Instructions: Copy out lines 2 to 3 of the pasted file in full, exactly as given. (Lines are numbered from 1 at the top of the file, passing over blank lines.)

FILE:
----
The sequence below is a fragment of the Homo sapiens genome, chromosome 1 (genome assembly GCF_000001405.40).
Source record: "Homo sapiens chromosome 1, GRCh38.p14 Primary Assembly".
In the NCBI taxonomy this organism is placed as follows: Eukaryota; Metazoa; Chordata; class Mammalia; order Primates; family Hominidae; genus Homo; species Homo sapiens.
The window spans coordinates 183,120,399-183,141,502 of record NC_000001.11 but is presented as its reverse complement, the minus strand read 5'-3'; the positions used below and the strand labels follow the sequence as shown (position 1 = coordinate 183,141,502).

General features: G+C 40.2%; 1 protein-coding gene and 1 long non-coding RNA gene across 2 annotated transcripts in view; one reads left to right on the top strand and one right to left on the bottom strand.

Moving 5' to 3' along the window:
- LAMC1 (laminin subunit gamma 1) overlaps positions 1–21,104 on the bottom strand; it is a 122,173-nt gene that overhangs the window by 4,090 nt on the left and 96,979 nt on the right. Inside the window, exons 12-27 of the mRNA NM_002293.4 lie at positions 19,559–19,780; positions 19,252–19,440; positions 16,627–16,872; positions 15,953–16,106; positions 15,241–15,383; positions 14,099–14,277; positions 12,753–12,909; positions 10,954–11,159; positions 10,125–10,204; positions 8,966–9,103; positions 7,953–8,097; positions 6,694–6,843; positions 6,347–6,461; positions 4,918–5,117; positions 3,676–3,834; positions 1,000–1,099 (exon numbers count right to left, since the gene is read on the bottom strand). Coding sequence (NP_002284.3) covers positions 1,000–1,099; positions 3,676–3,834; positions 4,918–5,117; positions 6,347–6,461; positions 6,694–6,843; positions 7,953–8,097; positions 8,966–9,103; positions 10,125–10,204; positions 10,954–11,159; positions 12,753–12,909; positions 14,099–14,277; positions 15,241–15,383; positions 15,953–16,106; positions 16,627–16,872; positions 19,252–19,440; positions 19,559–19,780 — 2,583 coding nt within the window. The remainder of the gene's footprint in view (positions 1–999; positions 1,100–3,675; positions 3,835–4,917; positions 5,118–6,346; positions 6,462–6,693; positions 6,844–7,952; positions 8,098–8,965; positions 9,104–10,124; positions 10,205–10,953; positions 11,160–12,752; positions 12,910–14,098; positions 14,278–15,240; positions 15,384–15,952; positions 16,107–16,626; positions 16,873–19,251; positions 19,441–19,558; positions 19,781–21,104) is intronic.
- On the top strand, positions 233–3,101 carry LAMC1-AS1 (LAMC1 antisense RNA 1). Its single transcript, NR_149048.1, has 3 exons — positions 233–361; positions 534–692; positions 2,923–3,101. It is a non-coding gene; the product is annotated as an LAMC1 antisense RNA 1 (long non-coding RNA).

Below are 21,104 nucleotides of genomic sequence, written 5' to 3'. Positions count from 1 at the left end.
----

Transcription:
Source record: "Homo sapiens chromosome 1, GRCh38.p14 Primary Assembly".
In the NCBI taxonomy this organism is placed as follows: Eukaryota; Metazoa; Chordata; class Mammalia; order Primates; family Hominidae; genus Homo; species Homo sapiens.